Patricia and Paul Churchland on Consciousness

Patricia Smith Churchland is Professor of Philosophy at UC San Diego. Her recent research interest focuses on neuroethics and attempts to understand choice, responsibly and the basis of moral norms in terms of brain function, evolution and brain-culture interactions. en.wikipedia.org Paul M. Churchland is Professor of Philosophy at UC San Diego. With his wife and philosophical partner, Patricia, he has been an advocate of “eliminative materialism,” which claims that many of our common-sense folk-psychological conceptions of our mental lives will fail to have any explanatory role in a mature neuroscience. en.wikipedia.org en.wikipedia.org The complete 1 hour and 45 minute interview can be viewed here: thesciencenetwork.org

In this lecture, Stephen Stich attempts to answer the questions – Is moral disagreement fundamental? Can all moral disagreements be shown to be the result of disagreements about non-moral facts? Both moral realists and anti-realists agree that if it can’t be shown, then moral realism is a dead end. He takes a look at the data of several studies including the ethics of Hopi Indians, cultures of honor, the differences between American southern gentlemen and their northern counterparts, and the differences between Western and Asian conceptions of self and their relation to each culture’s morality. Enjoy and share your thoughts. Stich is primarily known in philosophy for his work in the philosophy of mind, cognitive science, epistemology, and moral psychology. In philosophy of mind and cognitive science, Stich (1983) has argued for a form of eliminative materialism—the view that talk of the mental should be replaced with talk of its physical substrate. Since then, however, he has changed some of his views on the mind. See Deconstructing the Mind (1996) for his more recent views. In epistemology, he has explored (with several of his colleagues) the nature of intuitions using the techniques of experimental philosophy, especially epistemic intuitions that vary among cultures. This work reflects a general skepticism about conceptual analysis and the traditional methods of analytic philosophy. In The Fragmentation of Reason he briefly sketched a form of epistemic relativism “in


25 Comments so far »

  1. metaldude82 said,

    Wrote on November 10, 2011 @ 4:24 am

    Ok, tell me if anyone with what I am about to say. One major mistake of eliminative materialism is the assumption that just because something like consciousness has neurophysiological mechanisms which correlate with it, that means it is entirely physical. This is very similar to the “God of the gaps” where it is assumed that God can only exist in areas where we lack knowledge.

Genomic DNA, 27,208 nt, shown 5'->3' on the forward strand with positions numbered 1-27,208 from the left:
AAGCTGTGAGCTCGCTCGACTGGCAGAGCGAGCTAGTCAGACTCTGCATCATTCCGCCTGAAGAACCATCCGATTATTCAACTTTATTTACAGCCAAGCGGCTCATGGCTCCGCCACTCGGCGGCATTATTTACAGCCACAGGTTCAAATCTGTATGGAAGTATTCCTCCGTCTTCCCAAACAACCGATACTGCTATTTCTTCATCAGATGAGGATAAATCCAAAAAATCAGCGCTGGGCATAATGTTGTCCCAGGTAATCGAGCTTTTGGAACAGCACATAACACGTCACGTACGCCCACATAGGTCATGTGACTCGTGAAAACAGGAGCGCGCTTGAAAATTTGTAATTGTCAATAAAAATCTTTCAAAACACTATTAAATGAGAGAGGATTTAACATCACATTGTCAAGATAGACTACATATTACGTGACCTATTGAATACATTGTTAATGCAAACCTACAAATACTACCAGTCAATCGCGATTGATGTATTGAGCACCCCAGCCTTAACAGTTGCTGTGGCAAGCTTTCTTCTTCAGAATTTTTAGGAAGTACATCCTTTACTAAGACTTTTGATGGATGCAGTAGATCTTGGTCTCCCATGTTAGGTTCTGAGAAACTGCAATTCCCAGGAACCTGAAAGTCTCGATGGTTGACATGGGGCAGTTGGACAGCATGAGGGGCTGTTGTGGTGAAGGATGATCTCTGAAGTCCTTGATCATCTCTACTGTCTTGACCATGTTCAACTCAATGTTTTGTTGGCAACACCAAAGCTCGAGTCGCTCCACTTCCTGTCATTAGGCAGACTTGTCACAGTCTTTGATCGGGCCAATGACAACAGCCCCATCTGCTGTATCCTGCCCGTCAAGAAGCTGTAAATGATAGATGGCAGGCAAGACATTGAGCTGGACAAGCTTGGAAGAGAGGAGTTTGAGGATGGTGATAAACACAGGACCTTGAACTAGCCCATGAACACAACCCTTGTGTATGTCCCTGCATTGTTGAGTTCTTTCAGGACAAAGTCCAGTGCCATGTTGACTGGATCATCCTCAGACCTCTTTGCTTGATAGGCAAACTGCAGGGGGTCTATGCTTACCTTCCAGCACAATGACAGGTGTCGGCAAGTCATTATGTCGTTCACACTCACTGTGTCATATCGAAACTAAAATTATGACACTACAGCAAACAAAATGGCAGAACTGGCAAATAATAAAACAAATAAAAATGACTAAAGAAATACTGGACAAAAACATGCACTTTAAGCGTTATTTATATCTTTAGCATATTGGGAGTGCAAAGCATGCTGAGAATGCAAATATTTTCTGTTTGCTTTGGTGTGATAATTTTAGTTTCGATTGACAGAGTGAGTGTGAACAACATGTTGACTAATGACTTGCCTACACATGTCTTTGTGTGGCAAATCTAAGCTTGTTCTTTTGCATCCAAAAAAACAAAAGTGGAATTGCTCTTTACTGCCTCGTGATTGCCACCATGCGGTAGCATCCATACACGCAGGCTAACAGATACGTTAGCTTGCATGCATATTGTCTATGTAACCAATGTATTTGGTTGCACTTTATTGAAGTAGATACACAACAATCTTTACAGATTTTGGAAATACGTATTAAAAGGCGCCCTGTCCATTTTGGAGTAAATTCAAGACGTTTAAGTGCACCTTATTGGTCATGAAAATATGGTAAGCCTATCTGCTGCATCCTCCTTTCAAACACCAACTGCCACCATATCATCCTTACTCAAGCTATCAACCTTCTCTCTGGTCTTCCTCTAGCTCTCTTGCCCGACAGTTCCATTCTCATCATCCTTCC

2. gkodekrakca said,

    Wrote on November 10, 2011 @ 4:35 am

    I can’t believe I heard an eliminative materialist use the words God and Soul.

  3. crookedfinger13 said,

    Wrote on November 10, 2011 @ 4:38 am

    @Omnicron777 Check your own words: “Consciousness is a state… which ALLOWS FOR volitive action.” I rest my case.

  4. crookedfinger13 said,

    Wrote on November 10, 2011 @ 4:47 am

    @Omnicron777 Imagine that Universe A has consciousness, and Universe B does not. What is the essential difference? According to you, it is that A is DOING something that B is not. According to me, it is that a new DIMENSION has opened up in A. In Chalmers’ terms, consciousness is an “emergent,” a synergy that cannot be predicted by the substrate. If consciousness were merely activity, then a description of brain activity would describe what being conscious is like. And it doesn’t. QED.

  5. crookedfinger13 said,

    Wrote on November 10, 2011 @ 5:42 am

    @Omnicron777 Your surly because you don’t understand my questions. (Nor did you answer them.) The purpose of any supposed activity of consciousness would be to make the condition of being apparent. Thinking is a process IN consciousness, not OF consciousness. (Machines asrguably think; that doesn’t make them conscious.)

  6. crookedfinger13 said,

    Wrote on November 10, 2011 @ 5:55 am

    @Omnicron777 Okay, let me play Devil’s Advocate for a moment. If Consciousness is a verb (and I’m practically puking just to write that), then what is the achievement of that activity? What does that activity achieve? What is its effect? Is it not to make the condition of being apparent?

    Personality Test: Are you more like a “thing that perceives space,” or a “space that perceives things”?

  7. crookedfinger13 said,

    Wrote on November 10, 2011 @ 6:15 am

    @Omnicron777 You seem unaware of the difference between doing and being. I repeat: “Last time I checked, consciousness meant awareness of the condition of being.” And, if you check, you’ll notice that “you” aren’t doing anything more to BE conscious than you are doing to simply BE at all. Consciousness is a CONDITION, not a verb. You’re hooked on slotting consciousness as a verb. Please get over it before you reduce away the entire world.